Joe S. (mailman1) from GREENVILLE, OH Reviewed on 9/3/2009...
Excellent cd if you were a Monkees fan in the late 60's. One of their albums where they played most of their own instruments and were more than just session singers for others. Some songs on here you won't find on Monkee compilation cds so there's a lot of surprises to be found.
2 of 2 member(s) found this review helpful.
Damn Right They Can Play!!
Brent Evans | Rockhampton, Australia | 09/06/2000
(5 out of 5 stars)
"After escaping from the oily clutches of Donnie Krishner,the Monkees went into Goldstar studios in Hollywood determined to prove to the world that they were a bonafide group,and could play their own instruments.What resulted was HEADQUARTERS,a unique blend of rawness and beauty;all four Monkees thrashing it out in the studio with very few guest musicians.All group members shine on this release:Mike Nesmith provides some selfpenned classics (SUNNY GIRLFRIEND,YOU JUST MAY BE THE ONE);Davy Jones contributes his best vocals(SHADES OF GREY,EARLY MORNING BLUES AND GREENS, FORGET THAT GIRL);Mickey Dolenz pens two Monkee milestones(NO TIME,RANDY SCOUSE GIT);not only does Peter Tork give us the future closing theme(FOR PETE'S SAKE),he also shares a beautiful song with Davy(SHADES OF GREY).The playing on this album is honest and pure and it sounds as if the boys are having a great time(BAND 6,ZILCH,JERICHO,PILLOW TIME[written by Mickey's mother],PETER GUNN'S GUN).Just when you think you've heard it all,Mike chimes in with a demo(and supreme)version of his country ballad NINE TIMES BLUE.Chip Douglas does an excellent job at producing HEADQUARTERS(and even writes FORGET THAT GIRL).For 11 weeks thisalbum was in the number two position on th Billboard charts(behind SGT.PEPPER);as it fully deserved to be.If any of your friends claim that the Monkees were were just hype,play them HEADQUARTERS and then tell them to shut up!"
Rocker84 | Buffalo, NY | 05/19/2006
(5 out of 5 stars)
"If you are looking for the best Monkees album, in my opinion, this is definitely it. This is the first album after Don Kirshner was fired, which meant the Monkees were finally allowed to have more creative control and play their own instruments. Just from listening to this album, you could tell the amount of excitement and enjoyment that was put forth into making it. The sad thing is that Headquarters often gets overlooked because it hit number 1 for one week, then Sgt. Pepper's came out by the Beatles and immediately took over that position. Also, there were no singles released in the US off this album. However, every song is high quality, and I think the Monkees best work. Here is my review of the songs:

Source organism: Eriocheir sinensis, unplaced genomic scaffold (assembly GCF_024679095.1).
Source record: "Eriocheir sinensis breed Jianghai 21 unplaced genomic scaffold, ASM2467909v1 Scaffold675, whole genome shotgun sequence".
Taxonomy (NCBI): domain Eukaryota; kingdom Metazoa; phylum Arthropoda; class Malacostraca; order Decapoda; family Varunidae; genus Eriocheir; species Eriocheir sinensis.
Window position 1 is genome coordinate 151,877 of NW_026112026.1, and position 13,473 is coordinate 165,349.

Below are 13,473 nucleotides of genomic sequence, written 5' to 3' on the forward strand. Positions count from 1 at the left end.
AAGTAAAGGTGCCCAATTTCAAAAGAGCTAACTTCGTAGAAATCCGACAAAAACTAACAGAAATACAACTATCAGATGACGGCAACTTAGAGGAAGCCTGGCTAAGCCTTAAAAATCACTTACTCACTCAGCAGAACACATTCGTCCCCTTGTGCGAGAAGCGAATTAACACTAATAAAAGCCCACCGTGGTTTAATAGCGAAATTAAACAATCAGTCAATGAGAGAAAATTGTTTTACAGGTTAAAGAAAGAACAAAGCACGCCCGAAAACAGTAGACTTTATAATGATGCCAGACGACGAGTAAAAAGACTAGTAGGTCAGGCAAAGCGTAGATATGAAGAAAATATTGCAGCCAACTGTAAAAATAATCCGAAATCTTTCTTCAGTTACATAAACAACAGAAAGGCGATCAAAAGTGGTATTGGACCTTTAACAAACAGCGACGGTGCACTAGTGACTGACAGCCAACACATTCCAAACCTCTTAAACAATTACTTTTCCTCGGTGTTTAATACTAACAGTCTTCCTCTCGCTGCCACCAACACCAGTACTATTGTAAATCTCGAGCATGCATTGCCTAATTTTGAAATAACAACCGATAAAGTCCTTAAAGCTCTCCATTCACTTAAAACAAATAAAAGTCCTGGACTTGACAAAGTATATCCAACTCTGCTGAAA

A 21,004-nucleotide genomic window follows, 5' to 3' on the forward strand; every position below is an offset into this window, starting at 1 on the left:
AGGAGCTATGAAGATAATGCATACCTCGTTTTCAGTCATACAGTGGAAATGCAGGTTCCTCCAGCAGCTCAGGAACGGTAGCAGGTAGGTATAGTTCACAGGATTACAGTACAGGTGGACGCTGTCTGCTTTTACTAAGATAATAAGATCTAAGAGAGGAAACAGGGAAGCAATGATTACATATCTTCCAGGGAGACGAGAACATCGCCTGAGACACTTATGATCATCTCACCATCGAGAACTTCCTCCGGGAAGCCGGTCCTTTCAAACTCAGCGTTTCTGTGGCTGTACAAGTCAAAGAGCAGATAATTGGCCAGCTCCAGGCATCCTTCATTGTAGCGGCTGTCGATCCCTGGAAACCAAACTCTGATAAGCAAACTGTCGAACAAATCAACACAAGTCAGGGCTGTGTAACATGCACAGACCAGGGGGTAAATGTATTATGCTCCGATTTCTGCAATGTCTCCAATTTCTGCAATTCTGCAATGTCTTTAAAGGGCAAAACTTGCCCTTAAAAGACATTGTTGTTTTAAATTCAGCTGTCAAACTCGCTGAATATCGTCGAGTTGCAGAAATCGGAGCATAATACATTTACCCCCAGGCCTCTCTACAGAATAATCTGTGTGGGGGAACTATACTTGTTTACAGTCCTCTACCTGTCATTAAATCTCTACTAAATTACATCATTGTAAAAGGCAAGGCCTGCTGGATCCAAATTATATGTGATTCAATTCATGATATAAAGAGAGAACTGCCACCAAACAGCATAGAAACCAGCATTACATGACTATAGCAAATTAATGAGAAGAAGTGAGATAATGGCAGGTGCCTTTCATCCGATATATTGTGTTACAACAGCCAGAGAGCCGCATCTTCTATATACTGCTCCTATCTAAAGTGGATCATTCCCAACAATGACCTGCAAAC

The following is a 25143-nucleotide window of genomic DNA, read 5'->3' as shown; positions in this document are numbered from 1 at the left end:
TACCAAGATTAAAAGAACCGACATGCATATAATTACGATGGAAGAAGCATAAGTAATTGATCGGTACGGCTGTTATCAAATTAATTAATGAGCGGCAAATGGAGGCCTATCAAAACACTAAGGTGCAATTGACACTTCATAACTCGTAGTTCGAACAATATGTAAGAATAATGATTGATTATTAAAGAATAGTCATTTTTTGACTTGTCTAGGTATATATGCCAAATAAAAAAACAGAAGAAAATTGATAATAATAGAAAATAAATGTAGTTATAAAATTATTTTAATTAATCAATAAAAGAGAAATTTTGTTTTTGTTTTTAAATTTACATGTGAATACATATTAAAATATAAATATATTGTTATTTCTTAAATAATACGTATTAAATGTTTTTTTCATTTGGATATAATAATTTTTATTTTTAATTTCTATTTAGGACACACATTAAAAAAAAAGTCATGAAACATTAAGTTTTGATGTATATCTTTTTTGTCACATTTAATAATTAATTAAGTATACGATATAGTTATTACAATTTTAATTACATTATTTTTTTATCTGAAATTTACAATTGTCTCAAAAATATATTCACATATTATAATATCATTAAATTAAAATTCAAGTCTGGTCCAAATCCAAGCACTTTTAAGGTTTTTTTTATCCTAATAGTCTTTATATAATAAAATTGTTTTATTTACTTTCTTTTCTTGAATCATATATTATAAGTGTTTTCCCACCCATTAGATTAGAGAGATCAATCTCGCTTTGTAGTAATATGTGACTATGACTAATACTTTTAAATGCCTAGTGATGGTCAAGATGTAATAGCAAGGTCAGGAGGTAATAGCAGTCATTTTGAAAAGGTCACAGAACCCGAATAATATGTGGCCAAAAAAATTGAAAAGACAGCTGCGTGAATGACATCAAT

1. "You Told Me" - A Perfect way to start off the album. This is a classic Mike song that features some great banjo playing from Peter. One of my favorite Monkees songs. 10/10
2. "I'll Spend My Life With You" - This is a Boyce/Hart song that was originally recorded for an earlier Monkees album. It's a slow song that features some great vocals from Micky. In my opinion this song can be overlooked, because it's sandwiched between two amazing songs. 8/10
3. "Forget That Girl" - This song was written by Chip Douglas, and has some good vocals from Davy. Very catchy song. 9/10
4. "Band 6" - Not really a song, but just a short session of the Monkees practicing in the studio.
5. "You Just May Be The One" - Another excellent Mike song, which had been recorded earlier and featured in some Monkees episodes. This version, with them playing their instruments, is much better, and really has a classic Monkees sound. 10/10
6. "Shades Of Gray" - This is sort of a "grown up" song for the Monkees, with great lyrics that were much different from their bubblegum image. Also features a small amount of Peter vocals. 10/10
7. "I Can't Get Her Off My Mind" - Probably my least favorite song on the album (not that it's bad, but there had to be one). I think it's a little more bubble gum sounding, and kind of takes away from the rest of the album. 7/10
8. "For Pete's Sake" - Classic Monkees song, written by Peter, and perhaps the most well known on the album. It was used for the end credits in season 2 of the TV show. 10/10
9. "Mr. Webster" - Not a bad song, but not one of the standouts on the album. It's a slow song that tells a story. It features a whole lot of tambourine from Davy. 7/10
10. "Sunny Girlfriend" - Mike really puts out some great songs on this album. This has his classic country rock sound. Great song. 9/10
11. "Zilch" - Not really a song, but just a bunch of spoken words by the Monkees. Kind of entertaining.
12. "No Time" - They pick it up with a very rockin' tune here. Perhaps one of the fastest and most catchy songs on the album. I've always enjoyed it. 10/10
13. "Early Morning Blues and Greenes" - A slow, kind of toasty, Davy song, which may be another one that gets overlooked, being sandwiched between two great songs. 8/10
14. "Randy Scouse Git" - This was released as a single, and became a hit in the UK under the name "Alternate Title". This was written by Micky at a party the Beatles threw for them, and may be one of the most cult Monkee favorites. They definitely show that they are trying to shed their bubble gum image with the lyrics in this song. 10/10